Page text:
The US diplomatic recognition of January 17 gives hope to millions of Somalis languishing in refugees camps in the neighboring countries or in internally displaced people camps. Surely, huge challenges and responsibilities are coming with the bold action of Obama Administration. It is up to the people of Somalia to step up and make responsible decision on their future. According to words of the Secretary State, the US Government has promised nation to nation relation, a steadfast partner to Somalia as Somalia makes the decisions on its own future.
Between 2009 and 2012 the US government spent close to 1.4 billion dollars on Somalia’s problems. The human and material costs inflicted on defenseless Somali civilians are immense. The Obama administration took long time to change the shortsighted US policy inherited from the G. W. Bush Administration. The path followed to arrive to today’s turning point was tortuous, troublesome and tarnished. For example, the constitution making process and resultant provisional constitution have sowed political and constitutional confusions that could undermine the huge benefits expected out of the US diplomatic recognition. Nevertheless, the future role of the US Administration as described by the Secretary of State Hillary Clinton could mitigate those flaws:
“The president had a chance to meet President Obama earlier today at the white house, and that was a very strong signal to the people of Somalia of our continuing support and commitment. So as you, Mr. president and your leaders work to build democratic institutions, protect human rights and fundamental freedoms, respond to humanitarian needs, build the economy, please know that the united states will be a steadfast partner with you every step of the way.”
For the first time in the world history, a formally recognized functioning government of Somalia which got independence on July 1, 1960 completely disappeared on January 26, 1991 when national and local institutions imploded and late President Gen Mohamed Siad Barre and his cabinet fled the country. No central or local authority replaced the government overthrown by the people. Thus, Somalia became a stateless (failed state), an unprecedented situation that has threatened the international peace and security because all malevolent forces have been thriving under it, e. g., warlordism, radicalism, terrorism, piracy, human and drug trafficking, money laundering, violence and illegal waste dumping. As failed state, Somalia ceased to provide state functions to its people and started feeding national despair, distress and survival of the fittest.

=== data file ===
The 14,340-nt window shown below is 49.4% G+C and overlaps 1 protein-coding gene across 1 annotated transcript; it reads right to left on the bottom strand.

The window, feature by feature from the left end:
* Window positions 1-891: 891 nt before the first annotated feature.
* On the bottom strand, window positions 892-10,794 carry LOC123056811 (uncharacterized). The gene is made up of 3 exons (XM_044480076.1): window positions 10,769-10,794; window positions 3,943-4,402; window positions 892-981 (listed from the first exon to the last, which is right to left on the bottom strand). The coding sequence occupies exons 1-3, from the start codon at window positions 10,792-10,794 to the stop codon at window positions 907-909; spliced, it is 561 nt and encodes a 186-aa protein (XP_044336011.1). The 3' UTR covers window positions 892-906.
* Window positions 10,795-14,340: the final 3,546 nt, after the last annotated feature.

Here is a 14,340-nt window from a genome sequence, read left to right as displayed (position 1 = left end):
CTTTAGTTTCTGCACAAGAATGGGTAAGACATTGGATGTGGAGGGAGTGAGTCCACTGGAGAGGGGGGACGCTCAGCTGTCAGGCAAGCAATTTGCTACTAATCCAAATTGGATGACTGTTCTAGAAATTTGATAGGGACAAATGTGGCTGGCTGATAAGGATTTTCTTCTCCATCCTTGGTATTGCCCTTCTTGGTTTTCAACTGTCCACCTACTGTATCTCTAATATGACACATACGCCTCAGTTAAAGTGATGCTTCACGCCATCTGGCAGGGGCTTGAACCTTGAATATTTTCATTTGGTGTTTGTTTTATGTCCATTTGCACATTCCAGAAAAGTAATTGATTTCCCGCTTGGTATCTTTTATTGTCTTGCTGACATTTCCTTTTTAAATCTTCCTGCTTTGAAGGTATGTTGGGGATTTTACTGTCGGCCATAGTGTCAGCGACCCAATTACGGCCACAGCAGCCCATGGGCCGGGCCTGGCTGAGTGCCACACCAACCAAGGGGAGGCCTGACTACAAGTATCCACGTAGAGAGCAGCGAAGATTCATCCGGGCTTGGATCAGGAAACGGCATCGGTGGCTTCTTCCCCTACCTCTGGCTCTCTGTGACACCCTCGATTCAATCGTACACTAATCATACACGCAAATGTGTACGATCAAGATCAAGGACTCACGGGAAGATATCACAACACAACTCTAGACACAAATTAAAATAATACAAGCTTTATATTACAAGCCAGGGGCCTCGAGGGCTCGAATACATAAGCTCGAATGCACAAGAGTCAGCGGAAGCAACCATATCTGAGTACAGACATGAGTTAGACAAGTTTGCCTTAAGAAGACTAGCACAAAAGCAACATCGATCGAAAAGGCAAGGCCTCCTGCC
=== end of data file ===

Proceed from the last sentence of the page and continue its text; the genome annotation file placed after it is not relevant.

Somalia is now a bankrupt country, which owes billions of dollars to international creditors while it urgently needs billions of dollars in grant in the next 10 years for rehabilitation and recovery. The federal government lacks political and institutional capacity necessary to navigate through the complex conditionality procedures regulating countries in arrears or debt default with the international lenders like the International Monetary Fund and the World Bank or get access to international financial markets. Therefore, Somalia needs the power and voice of the US government for solution. The Secretary of State offered hopeful commitment on this issue by saying:
“So today is milestone. It’s not the end of the journey but it’s an important milestone to that end. We respect the sovereignty of Somalia, and as two sovereign nations we will continue to have an open, transparent dialogue about what more we can do to help the people of Somalia realize their own dreams.”
It’s not secret that Somalia is not yet a solidly cohesive society. However, without immediate collective action, the new momentum could be lost and the consequences could be disastrous for all Somalis. Genuine, practical, respectful, and responsible dialogue among Somali stakeholders and elite is the path for win-win outcomes.
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* Mohamud M Uluso can be reached at: [email protected]